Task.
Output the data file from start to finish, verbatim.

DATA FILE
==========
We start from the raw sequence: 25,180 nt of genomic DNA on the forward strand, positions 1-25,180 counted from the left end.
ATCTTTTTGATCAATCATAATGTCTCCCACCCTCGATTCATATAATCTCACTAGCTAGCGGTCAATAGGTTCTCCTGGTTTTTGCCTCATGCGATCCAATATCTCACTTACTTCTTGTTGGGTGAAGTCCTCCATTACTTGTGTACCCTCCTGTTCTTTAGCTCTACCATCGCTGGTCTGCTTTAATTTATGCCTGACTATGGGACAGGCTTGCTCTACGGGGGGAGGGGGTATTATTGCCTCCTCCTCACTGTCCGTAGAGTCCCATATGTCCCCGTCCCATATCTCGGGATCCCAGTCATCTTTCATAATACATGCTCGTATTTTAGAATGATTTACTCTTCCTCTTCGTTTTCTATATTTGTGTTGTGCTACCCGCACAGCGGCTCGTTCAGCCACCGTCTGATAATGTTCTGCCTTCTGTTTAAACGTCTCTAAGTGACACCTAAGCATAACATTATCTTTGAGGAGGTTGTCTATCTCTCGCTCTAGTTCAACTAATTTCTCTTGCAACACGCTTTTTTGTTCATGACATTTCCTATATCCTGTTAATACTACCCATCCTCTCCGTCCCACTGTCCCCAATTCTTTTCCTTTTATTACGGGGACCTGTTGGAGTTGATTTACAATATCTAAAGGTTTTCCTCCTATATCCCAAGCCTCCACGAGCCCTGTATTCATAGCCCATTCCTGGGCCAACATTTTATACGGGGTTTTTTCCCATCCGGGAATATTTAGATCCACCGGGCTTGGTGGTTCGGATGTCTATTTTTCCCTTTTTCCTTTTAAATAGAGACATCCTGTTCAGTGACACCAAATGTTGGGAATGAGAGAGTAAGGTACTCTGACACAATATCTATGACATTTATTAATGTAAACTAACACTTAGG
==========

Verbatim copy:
We start from the raw sequence: 25,180 nt of genomic DNA on the forward strand, positions 1-25,180 counted from the left end.
ATCTTTTTGATCAATCATAATGTCTCCCACCCTCGATTCATATAATCTCACTAGCTAGCGGTCAATAGGTTCTCCTGGTTTTTGCCTCATGCGATCCAATATCTCACTTACTTCTTGTTGGGTGAAGTCCTCCATTACTTGTGTACCCTCCTGTTCTTTAGCTCTACCATCGCTGGTCTGCTTTAATTTATGCCTGACTATGGGACAGGCTTGCTCTACGGGGGGAGGGGGTATTATTGCCTCCTCCTCACTGTCCGTAGAGTCCCATATGTCCCCGTCCCATATCTCGGGATCCCAGTCATCTTTCATAATACATGCTCGTATTTTAGAATGATTTACTCTTCCTCTTCGTTTTCTATATTTGTGTTGTGCTACCCGCACAGCGGCTCGTTCAGCCACCGTCTGATAATGTTCTGCCTTCTGTTTAAACGTCTCTAAGTGACACCTAAGCATAACATTATCTTTGAGGAGGTTGTCTATCTCTCGCTCTAGTTCAACTAATTTCTCTTGCAACACGCTTTTTTGTTCATGACATTTCCTATATCCTGTTAATACTACCCATCCTCTCCGTCCCACTGTCCCCAATTCTTTTCCTTTTATTACGGGGACCTGTTGGAGTTGATTTACAATATCTAAAGGTTTTCCTCCTATATCCCAAGCCTCCACGAGCCCTGTATTCATAGCCCATTCCTGGGCCAACATTTTATACGGGGTTTTTTCCCATCCGGGAATATTTAGATCCACCGGGCTTGGTGGTTCGGATGTCTATTTTTCCCTTTTTCCTTTTAAATAGAGACATCCTGTTCAGTGACACCAAATGTTGGGAATGAGAGAGTAAGGTACTCTGACACAATATCTATGACATTTATTAATGTAAACTAACACTTAGG